One year on from the confirmation of the first case of coronavirus in Italy, police are investigating Covid-19 vaccine procurement and fake drugs and vaccines to treat the virus
Fearful of the emergence of a black market of vaccines, the inquiry was launched after Luca Zaia, the governor of the Veneto region, said he had received offers by unnamed intermediaries to sell him vaccines – including the Pfizer-BioNtech, Russia’s Sputnik product and others.
Health care chief questioned
After Zaia specified on Italian television that he had received two separate contractual offers to buy 27 million doses of the Pfizer vaccine at market prices, Italian police questioned his health care chief Dr Luciano Flor and searched the Veneto regional government offices.
Zaia had recently publicly voiced his frustration over delayed deliveries of the Covid-19 vaccines in Italy and said that it was his job to obtain vaccines for the people living in the Veneto region. He added that it was up to Italy’s pharmaceutical agency and Covid-19 commissioner to verify whether the offers of the vaccines were legitimate.
He said clarity was needed to ensure that frauds are avoided. Last June Zaia had already suggested he would take matters into his own hands, but he has made clear that he would not close any negotiations unless he was given the go ahead.
Not only the Veneto administration but some of the other wealthy Italian northern regions, including Piedmont, Lombardy, Friuli Venezia Giulia and Emilia Romagna, complained about the slow roll out of the vaccine which is based on a national plan that envisages that vaccines are delivered following an EU procurement scheme.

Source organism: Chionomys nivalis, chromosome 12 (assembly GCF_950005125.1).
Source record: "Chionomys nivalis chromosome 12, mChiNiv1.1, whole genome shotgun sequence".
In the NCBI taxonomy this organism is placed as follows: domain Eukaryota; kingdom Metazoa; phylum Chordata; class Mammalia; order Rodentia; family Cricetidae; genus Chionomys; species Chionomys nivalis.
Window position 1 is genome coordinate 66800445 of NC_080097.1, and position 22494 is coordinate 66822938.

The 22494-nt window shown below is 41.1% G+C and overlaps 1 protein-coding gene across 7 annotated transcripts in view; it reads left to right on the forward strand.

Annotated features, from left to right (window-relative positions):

The northern regions also said they would break from the EU strategy and contracts and announced they also planned to buy more doses of vaccines for their populations.
Black market vaccines
The head of the European Commission, Ursula van der Layen, has warned against purchases on the black market saying these are risky as there are fears of fraud attempts with respect to sales of coronavirus vaccines.
The governors of Italy’s northern regions want their populations vaccinated as soon as possible so that the economies that have been struggling due to the constant closures, may be able to restart and go back to operating as they did pre-pandemic.
Italy’s free Covid-19 vaccinations were launched on December 27 and so far, less than 3.5 million people have been inoculated.
In a separate investigation, Italian police are also investigating a Sicilian man who claimed to be a representative of the pharmaceutical company AstraZeneca and had offered to sell vaccines to Umbrian authorities.
Another inquiry is underway in Italy into a €1.25bn government purchase of PPE from China involving four Italian companies that acted as intermediaries and were paid tens of millions of euros in illegal commissions to secure the contracts.